I’m astounded at the level of learning my second grader is experiencing. I don’t remember reading chapter books in second grade. I barely remember knowing my ABC’s. I certainly didn’t know how to calculate complicated word problems with the inexplicable American coin system, and I sure as hell wasn’t doing multiplication.
So I’m impressed.
As my second grader grows every more independent (read: irascibly defiant), I constantly think, “Was I this way in second grade at age seven?”
And then I remember: I have very little recollection of second grade, because for me, second grade was dealing with a father who was at death’s door from his long-suffering cancer and a mother who was loving but tremendously distracted, as well. And after my father’s death in November of second grade, the rest of the year was dealing with being “Gavin, the kid whose dad died, this year.”
That’s quite a realization I’m trying to absorb.
Every single time I say the two words, “second grade” I’m transported to a year of sickness, accidents, falling, crying, emptiness, and just wanting it all to be over.
I’ve already hit the mark where I lived longer than my father’s stunningly short 38 years. That was a big deal.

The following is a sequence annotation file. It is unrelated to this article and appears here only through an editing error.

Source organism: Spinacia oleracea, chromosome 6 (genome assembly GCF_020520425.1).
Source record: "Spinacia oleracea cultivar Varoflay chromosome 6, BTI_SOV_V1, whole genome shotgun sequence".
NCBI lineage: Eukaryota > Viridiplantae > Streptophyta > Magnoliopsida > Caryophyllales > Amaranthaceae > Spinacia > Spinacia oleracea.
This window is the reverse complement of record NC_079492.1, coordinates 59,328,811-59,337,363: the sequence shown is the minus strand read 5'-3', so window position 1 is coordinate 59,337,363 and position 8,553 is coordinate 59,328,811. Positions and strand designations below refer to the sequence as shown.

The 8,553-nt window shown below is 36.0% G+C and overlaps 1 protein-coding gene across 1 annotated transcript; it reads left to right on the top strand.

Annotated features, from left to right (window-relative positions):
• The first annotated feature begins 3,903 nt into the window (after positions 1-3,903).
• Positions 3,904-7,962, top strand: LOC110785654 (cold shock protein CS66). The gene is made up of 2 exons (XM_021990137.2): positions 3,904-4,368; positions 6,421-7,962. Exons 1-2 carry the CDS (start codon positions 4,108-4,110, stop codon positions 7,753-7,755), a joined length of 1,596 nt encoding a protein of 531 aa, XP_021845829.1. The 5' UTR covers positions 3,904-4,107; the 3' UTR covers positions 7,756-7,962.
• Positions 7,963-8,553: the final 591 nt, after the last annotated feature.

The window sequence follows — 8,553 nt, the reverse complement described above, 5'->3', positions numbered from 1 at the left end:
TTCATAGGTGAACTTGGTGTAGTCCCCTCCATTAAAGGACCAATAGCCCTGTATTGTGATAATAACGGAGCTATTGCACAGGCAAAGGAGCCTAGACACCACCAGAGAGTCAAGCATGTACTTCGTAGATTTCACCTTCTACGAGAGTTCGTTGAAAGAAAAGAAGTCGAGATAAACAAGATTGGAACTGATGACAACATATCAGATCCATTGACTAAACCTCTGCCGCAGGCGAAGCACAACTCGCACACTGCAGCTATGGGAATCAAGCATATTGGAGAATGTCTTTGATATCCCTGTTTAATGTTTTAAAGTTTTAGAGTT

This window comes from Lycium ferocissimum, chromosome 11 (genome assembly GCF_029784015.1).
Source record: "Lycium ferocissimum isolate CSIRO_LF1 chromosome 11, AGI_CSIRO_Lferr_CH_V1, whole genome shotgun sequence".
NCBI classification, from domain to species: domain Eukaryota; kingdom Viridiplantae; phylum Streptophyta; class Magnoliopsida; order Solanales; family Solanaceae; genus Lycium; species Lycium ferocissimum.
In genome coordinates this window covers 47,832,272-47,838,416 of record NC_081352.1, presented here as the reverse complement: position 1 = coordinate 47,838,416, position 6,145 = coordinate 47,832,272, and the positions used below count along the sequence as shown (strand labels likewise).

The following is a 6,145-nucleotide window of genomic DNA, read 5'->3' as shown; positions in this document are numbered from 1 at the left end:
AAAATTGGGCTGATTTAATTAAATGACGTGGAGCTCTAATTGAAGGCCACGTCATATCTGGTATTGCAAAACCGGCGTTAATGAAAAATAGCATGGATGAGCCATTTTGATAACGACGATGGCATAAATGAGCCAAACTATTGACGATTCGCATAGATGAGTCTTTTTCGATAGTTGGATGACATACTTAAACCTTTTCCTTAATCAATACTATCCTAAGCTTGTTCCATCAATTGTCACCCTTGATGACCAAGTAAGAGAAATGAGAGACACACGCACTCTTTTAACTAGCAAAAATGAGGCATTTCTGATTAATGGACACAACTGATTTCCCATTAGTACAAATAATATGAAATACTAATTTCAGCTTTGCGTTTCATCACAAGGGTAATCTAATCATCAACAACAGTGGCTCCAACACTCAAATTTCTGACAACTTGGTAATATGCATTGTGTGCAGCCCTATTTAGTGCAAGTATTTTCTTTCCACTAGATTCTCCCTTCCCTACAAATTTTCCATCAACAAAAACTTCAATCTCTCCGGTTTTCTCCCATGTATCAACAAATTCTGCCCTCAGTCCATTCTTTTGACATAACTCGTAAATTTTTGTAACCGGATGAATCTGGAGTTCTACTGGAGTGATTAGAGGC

But now?- to watch my child reach the age I was when life changed so drastically for me? That’s a whole different can of worms.
My second grader has embraced the word “No” in stunningly admirable ways: looking me dead in the eye and saying, “No” in response to bedtime, wearing jackets in January, and apologizing for hitting the little brother.
The other day, her little brother was stepped on by nothing less than a ski boot and she said, “I don’t care.”
I’ve stopped dead in my tracks several times as I ponder, “WTF did you just say to me?”
And I realize more and more that my threats of taking away privileges or screen time or whatever punishment that once held such sway are having less and less effect.
Meanwhile, when I was that age, I was helping my mom lift my 250 pound father from the floor after a cancer-caused fall; I was asking questions about how we’d pay for food when my bread-winning father passed; I rode in the back seat on countless trips to the doctor across town, avoided eye contact when my dad dissolved into tears at the dinner table, and generally hold my head down to avoid whatever latest thing would be broken or emotion rattled thanks to the horrid ravages of cancer.
None of this ever leads me to say to my child, “You don’t realize how good you have it,” trust me. But it all gives me pause.
I’m coming out of my negative association with the term “second grade” and slowly seeing what a magical year it is for educational development and for my kid’s personal development. I’m liking it more and more.
And being able to recognize my internal recoil when I say “second grade” is enough to acknowledge and move on.
Crazy what my younger self experience, crazy what my father experienced, but now I’m focusing on how crazy it is what my child is experiencing. That’s the here and now. Feels good to be there with her.